And while I was not here for the Loma Prieta quake, I watched the TV turn to static during the Battle of the Bay, fearing for loved ones, unable to reach anyone for hours or maybe days. It was a small inconvenience, to find out in the end, all had mercifully survived, though now that they’re gone, what remains are outlines and places on a map. I sometimes catch myself retracing our steps, never forgetting they made a way for me.

Intuitively knowing my way around after years of being driven up and down 19th Avenue or across the park. I understood that right, right, and right again meant we were going to visit my grandparents in the Avenues. I don’t really remember traffic being an issue then, though I do remember the Central Freeway, and how when I moved into my first apartment in what’s laughingly now called NoPa, that I could be in North Beach or anyplace else in The City by car in 20 minutes, or half hour — 40 minutes on Muni, max.

Or when I rode a bike and figured out a way to get from the Haight to the Mission without hills (it wasn’t yet, as far as I know, dubbed the (gulp), “wiggle.” I was usually the only cyclist headed that way at 10 in the morning, toward an office in the Redstone Building at 16th and Capp, one of those blocks that has changed little through the years, providing so-called stability in the face of the human suffering that has continued there for decades, unabated.

I think I understand feeling lost and hopeless and taking to the street. I think I understand the late-night drag racers, not sure of what will happen if someone shines a light on them, but willing to take their chance. I know I understand feeling like you don’t belong anywhere but here, then still feeling like you don’t belong anywhere. But I’ll never understand leaving our people to live on the street or turning them out of their homes: Inhumanity is forever incongruous with my idea of civic pride.

As The City continues to go through changes, it’s understandable that some people have lost hope and taken to the streets. (Courtesy Denise Sullivan)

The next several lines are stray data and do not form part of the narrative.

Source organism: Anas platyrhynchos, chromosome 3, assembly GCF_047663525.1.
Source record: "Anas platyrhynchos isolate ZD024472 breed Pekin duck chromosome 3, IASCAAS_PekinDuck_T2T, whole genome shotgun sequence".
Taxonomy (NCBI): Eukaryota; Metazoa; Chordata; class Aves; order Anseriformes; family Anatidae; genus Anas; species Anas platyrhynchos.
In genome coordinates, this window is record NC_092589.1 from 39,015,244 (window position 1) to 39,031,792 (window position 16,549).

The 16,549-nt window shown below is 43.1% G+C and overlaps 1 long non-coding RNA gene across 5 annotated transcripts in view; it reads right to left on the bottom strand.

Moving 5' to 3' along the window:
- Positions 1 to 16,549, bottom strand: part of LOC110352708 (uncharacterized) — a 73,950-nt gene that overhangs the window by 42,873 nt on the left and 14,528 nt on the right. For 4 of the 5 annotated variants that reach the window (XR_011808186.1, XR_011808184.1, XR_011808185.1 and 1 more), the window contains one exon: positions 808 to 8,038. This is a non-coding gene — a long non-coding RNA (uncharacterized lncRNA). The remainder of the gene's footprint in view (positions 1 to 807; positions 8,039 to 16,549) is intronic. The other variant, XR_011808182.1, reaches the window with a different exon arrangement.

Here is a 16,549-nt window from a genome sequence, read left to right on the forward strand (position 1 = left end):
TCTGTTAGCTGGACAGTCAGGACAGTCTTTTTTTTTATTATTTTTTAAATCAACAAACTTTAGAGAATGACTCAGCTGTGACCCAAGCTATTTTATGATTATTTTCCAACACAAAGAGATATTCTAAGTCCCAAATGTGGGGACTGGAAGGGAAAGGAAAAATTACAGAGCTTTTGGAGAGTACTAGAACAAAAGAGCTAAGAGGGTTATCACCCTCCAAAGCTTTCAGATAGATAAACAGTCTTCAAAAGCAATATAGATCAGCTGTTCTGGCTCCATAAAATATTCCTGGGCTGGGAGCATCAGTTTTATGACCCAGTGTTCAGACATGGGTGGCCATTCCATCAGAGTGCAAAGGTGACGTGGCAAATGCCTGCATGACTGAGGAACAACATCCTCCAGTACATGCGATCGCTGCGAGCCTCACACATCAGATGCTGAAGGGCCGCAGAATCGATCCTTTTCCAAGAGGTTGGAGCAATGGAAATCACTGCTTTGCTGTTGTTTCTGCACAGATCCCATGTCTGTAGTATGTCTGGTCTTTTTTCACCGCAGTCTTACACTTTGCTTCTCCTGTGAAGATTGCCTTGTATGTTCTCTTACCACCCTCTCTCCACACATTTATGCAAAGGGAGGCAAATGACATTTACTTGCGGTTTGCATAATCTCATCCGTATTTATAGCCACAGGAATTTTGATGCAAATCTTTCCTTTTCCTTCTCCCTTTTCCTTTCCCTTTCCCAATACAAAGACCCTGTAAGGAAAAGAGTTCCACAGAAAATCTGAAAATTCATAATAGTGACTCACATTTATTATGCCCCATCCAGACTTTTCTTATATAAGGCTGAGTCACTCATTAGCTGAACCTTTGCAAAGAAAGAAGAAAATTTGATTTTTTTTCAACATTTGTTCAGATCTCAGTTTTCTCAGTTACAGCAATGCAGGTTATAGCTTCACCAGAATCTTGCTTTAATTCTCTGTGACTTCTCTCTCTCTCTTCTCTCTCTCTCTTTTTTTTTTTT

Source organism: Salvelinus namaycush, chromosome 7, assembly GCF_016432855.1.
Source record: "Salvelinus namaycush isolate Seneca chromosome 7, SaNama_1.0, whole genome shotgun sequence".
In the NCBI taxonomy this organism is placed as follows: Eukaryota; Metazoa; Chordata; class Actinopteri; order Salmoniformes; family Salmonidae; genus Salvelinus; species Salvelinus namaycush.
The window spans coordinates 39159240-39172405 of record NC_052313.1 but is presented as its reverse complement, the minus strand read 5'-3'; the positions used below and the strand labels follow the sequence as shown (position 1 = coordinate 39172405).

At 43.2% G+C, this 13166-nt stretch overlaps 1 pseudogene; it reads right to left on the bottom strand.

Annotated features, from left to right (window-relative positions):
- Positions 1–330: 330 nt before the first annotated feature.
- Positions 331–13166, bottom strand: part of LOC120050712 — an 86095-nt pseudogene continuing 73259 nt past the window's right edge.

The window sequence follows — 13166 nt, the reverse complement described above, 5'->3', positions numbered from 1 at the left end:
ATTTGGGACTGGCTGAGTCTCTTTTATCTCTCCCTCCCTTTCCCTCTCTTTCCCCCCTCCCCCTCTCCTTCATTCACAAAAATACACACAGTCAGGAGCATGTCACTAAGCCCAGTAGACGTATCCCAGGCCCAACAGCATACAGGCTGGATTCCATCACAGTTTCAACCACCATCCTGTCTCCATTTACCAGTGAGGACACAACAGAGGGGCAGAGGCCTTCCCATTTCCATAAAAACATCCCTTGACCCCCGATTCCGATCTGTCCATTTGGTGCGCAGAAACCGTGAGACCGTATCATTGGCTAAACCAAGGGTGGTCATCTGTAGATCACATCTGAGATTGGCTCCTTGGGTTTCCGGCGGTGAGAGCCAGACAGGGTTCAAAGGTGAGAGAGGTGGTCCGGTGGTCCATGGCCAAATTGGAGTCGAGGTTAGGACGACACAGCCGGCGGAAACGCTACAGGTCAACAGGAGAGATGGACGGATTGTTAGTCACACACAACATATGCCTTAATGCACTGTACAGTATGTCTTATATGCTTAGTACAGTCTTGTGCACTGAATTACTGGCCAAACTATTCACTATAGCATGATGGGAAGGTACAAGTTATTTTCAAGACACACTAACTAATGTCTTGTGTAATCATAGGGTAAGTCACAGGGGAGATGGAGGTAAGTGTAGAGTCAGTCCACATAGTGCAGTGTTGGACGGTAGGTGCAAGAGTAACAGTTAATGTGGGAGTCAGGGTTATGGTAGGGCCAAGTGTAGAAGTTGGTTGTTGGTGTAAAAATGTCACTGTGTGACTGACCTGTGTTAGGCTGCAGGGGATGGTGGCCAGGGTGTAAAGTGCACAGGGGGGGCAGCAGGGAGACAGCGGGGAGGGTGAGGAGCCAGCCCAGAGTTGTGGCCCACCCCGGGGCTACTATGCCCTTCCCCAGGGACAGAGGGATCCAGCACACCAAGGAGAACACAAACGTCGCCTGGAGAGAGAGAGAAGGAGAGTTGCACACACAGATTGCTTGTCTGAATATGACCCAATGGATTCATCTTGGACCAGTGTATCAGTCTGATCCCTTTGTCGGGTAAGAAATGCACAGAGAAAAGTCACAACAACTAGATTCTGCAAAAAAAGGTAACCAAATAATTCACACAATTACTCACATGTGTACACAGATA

As The City continues to go through changes, it’s understandable that some people have lost hope and taken to the streets. (Courtesy Denise Sullivan)

I guess that’s what binds us, those of us who’ve stayed, or come back, or arrived and decided this is our spot, as unpredictable and unkind as it can be. We may or may not have been forced out, burned out, locked up or knocked around but we’re “still here,” as we say, still investigating, attempting to solve the puzzle of our lives. We’re here because we can be, and because we have nowhere else to be. We’re here because we love it, even when we hate it.

In the dreamlike film “The Last Black Man in San Francisco,” its creators Joe Talbot and Jimmie Fails take on The City under siege of recent gentrification and ages-old racism. Fails delivers what may as well be our new motto: “You don’t get to hate it unless you love it.” But it’s the ending that tears me to pieces, opening a wound so deep it’s positively historical. Thinking I know where the character is going, part of me wants to believe he’ll be back. I identify with his spirit, with someone gone looking for a home.

San Francisco has become a mirror for me, though it’s a little like the funhouse mirror from Playland now displayed in a storefront on Clement Street. Looking and dreaming of what you think you see instead of facing the reality staring back at you can be disorienting, but in the right light and the right angle, you might be able to see that you’re exactly where you want to be — where in fact you are supposed to be. Turns out, at least this weekend, I’m living in the San Francisco of my dreams.

Denise Sullivan is an author, cultural worker and editor of “Your Golden Sun Still Shines: San Francisco Personal Histories & Small Fictions.” A guest columnist, her point of view is not necessarily that of the Examiner. Follow her at www.denisesullivan.com and on Twitter @4DeniseSullivan.